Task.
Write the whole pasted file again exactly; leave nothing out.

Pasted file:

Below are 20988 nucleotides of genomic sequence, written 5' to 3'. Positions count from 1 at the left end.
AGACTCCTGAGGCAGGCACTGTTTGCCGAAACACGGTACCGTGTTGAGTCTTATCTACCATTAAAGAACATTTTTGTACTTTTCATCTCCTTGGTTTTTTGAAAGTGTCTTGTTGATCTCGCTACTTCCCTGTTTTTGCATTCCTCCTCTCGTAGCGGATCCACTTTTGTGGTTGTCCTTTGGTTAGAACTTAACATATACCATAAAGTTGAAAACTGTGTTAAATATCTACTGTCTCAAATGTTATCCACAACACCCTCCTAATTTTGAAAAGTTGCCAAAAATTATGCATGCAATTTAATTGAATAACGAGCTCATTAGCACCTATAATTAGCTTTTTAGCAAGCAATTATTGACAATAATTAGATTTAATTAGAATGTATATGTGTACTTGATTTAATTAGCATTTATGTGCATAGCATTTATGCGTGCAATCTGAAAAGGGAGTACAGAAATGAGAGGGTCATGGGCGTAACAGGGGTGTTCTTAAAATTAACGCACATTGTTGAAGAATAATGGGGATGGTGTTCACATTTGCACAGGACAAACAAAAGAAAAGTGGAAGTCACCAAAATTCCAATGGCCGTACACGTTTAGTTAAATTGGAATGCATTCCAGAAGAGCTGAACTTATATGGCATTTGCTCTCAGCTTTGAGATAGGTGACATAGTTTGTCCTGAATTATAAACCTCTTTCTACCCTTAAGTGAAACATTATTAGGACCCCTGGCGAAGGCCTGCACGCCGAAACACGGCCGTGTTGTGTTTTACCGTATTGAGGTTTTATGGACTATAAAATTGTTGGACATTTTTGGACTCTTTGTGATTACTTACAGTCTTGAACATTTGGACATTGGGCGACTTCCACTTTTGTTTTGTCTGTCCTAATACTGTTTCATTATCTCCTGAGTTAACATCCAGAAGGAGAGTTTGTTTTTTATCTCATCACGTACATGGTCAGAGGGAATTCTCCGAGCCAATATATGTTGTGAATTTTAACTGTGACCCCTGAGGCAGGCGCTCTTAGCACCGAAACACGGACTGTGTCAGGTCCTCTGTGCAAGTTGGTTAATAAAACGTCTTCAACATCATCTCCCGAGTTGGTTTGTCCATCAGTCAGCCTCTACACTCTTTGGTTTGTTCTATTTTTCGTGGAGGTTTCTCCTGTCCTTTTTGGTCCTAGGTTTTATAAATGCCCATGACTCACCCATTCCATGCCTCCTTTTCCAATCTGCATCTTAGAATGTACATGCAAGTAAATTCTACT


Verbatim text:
Below are 20988 nucleotides of genomic sequence, written 5' to 3'. Positions count from 1 at the left end.
AGACTCCTGAGGCAGGCACTGTTTGCCGAAACACGGTACCGTGTTGAGTCTTATCTACCATTAAAGAACATTTTTGTACTTTTCATCTCCTTGGTTTTTTGAAAGTGTCTTGTTGATCTCGCTACTTCCCTGTTTTTGCATTCCTCCTCTCGTAGCGGATCCACTTTTGTGGTTGTCCTTTGGTTAGAACTTAACATATACCATAAAGTTGAAAACTGTGTTAAATATCTACTGTCTCAAATGTTATCCACAACACCCTCCTAATTTTGAAAAGTTGCCAAAAATTATGCATGCAATTTAATTGAATAACGAGCTCATTAGCACCTATAATTAGCTTTTTAGCAAGCAATTATTGACAATAATTAGATTTAATTAGAATGTATATGTGTACTTGATTTAATTAGCATTTATGTGCATAGCATTTATGCGTGCAATCTGAAAAGGGAGTACAGAAATGAGAGGGTCATGGGCGTAACAGGGGTGTTCTTAAAATTAACGCACATTGTTGAAGAATAATGGGGATGGTGTTCACATTTGCACAGGACAAACAAAAGAAAAGTGGAAGTCACCAAAATTCCAATGGCCGTACACGTTTAGTTAAATTGGAATGCATTCCAGAAGAGCTGAACTTATATGGCATTTGCTCTCAGCTTTGAGATAGGTGACATAGTTTGTCCTGAATTATAAACCTCTTTCTACCCTTAAGTGAAACATTATTAGGACCCCTGGCGAAGGCCTGCACGCCGAAACACGGCCGTGTTGTGTTTTACCGTATTGAGGTTTTATGGACTATAAAATTGTTGGACATTTTTGGACTCTTTGTGATTACTTACAGTCTTGAACATTTGGACATTGGGCGACTTCCACTTTTGTTTTGTCTGTCCTAATACTGTTTCATTATCTCCTGAGTTAACATCCAGAAGGAGAGTTTGTTTTTTATCTCATCACGTACATGGTCAGAGGGAATTCTCCGAGCCAATATATGTTGTGAATTTTAACTGTGACCCCTGAGGCAGGCGCTCTTAGCACCGAAACACGGACTGTGTCAGGTCCTCTGTGCAAGTTGGTTAATAAAACGTCTTCAACATCATCTCCCGAGTTGGTTTGTCCATCAGTCAGCCTCTACACTCTTTGGTTTGTTCTATTTTTCGTGGAGGTTTCTCCTGTCCTTTTTGGTCCTAGGTTTTATAAATGCCCATGACTCACCCATTCCATGCCTCCTTTTCCAATCTGCATCTTAGAATGTACATGCAAGTAAATTCTACT